• http://twitter.com/vickstahs Vicky Nguyen

      Likewise, and I myself will be starting college soon too.

  • Nate

    You seem nice. Wanna be friends? 

  • http://twitter.com/iamthepuddles irreverent puddles

    um i <3 you and agree. super stressful meeting new people. also you are funny. hi. do you want a pineapple?

  • http://www.facebook.com/profile.php?id=612928768 Samie Rose

    I once invited Voldy to my birthday party. He sent me a dead rat in a box.

    I love you, Brad Pike.

  • V V Smalls

    meeting new people is hard. i find its best not to force it. It comes with time.

  • http://www.facebook.com/wallace.webster Wallace Webster

    Brad, you never cease to amaze me with your spot on observations.  My sisters and I were just discussing the possibility that we’d actually been left in the woods at birth by aliens. We surmised this was the reason we’d always felt uncomfortable around new people.  Please don’t stop writing. You’re way more tolerable than the Bataan Death March.

  • sarah

    i want to start a relationship with new people on strictly emotional levels, and none of that painful small talk you have when you first meet someone; “Where are you from?” “How old are you?” “Wow i love your shoes!” ugh…

  • Stephens

    what a fucking waste of time reading this shit

  • Robert.

    I am exactly like you. I’m sure it gets easier but …let’s just say you can run but you can’t hide from who you really are. you’ll regress back into your hermit state eventually.

  • Asdf

    I hate meeting old people.

    • http://www.facebook.com/profile.php?id=508371039 Rayan Khayat

      In my experience old people are a lot friendlier than people around my age (I’m 22)

  • Guest

    Moved to DC about 3 months ago and experiencing, for the first time, a strong dislike for meeting new ppl. Many of the new ppl that I’ve met here are lame/boring/emotionally unstable.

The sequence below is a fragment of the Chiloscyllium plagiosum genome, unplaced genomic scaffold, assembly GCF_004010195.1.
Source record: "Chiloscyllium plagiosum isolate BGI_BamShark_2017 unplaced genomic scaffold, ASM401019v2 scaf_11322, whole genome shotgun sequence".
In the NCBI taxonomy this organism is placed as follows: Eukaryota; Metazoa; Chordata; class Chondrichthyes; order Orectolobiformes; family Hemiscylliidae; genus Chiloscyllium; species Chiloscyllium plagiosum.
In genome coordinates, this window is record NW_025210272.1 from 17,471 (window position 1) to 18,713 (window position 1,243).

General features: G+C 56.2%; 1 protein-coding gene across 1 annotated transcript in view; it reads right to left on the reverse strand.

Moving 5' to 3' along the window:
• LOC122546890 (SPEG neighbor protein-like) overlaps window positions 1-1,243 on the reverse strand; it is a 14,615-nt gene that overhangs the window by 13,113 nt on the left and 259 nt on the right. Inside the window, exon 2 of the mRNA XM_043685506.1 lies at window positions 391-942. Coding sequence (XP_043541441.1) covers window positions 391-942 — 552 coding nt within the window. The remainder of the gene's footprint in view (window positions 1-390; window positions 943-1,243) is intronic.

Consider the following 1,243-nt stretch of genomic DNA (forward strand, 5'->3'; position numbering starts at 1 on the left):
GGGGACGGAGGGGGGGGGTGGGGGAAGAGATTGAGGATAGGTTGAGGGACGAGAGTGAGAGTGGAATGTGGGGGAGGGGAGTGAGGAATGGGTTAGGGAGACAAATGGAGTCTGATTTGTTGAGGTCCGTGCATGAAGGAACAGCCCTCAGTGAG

• http://www.twitter.com/mexifrida Frida

      really? I just got back from being there 2 weeks visiting my dad and was considering applying to college there or in maryland.  the people seemed pretty cool, but then again, the only ones I did talk to were from U of MD. the others did seem a little uptight though.

    • Guest

      I feel your pain. I live in DC and if one more person asks me, “So, what do you DO,” before asking my name, I’ll cry. 

    • Keyboardcomputertyping

      I’m from DC. I couldn’t agree with you two Guests more. uptight, pretentiousness, all about status. I gave up wanting to meet new people in DC.

  • http://www.nosexcity.com NoSexCity

    This post makes me painfully aware of the truth that is Dunbar’s number.

  • http://www.twitter.com/mexifrida Frida

    I used to blame it on the place I was, but now I realize it’s just me. 
    People have told me it seems like I’m annoyed of them, but I guess that’s how my nervousness plays out. Only on certain occasions do I really do what you did to the guy in your class.

    I feel like just acting out a different friendlier persona one day and seeing what happens.

  • http://twitter.com/LaceMangle Halie Smith

    But see, you can get away with this type of behavior because you’re very clearly an extraordinarily gifted writer. You can act like a total asshole or a creep because, thought people might hate you initially, once they find out you’re a writer everyone will be like, “Oh, okay.”

    This rule applies to artists in general. Now what’s an excuse for the lesser talented of us who hate humanity?

  • Grimmstale

    You are quite wonderful.

  • DarkScarecrow

    You have some serious guts in making statements like that…
    However here´s the ugly truth nobody tells you… YOU ARE ABSOLUTELY CORRECT, MEETING PEOPLE IS HORRENDOUS CRAP and you are not the only person who hates it believe me.
    This is the ugly truth! Parents, teachers, even your friends will probably tell you you are a loser, your antisocial, your a freak and you are a horrible person! Dont fall for it its absolutely false! Meeting people is obviously a part of life, but in most cases its a horrendous process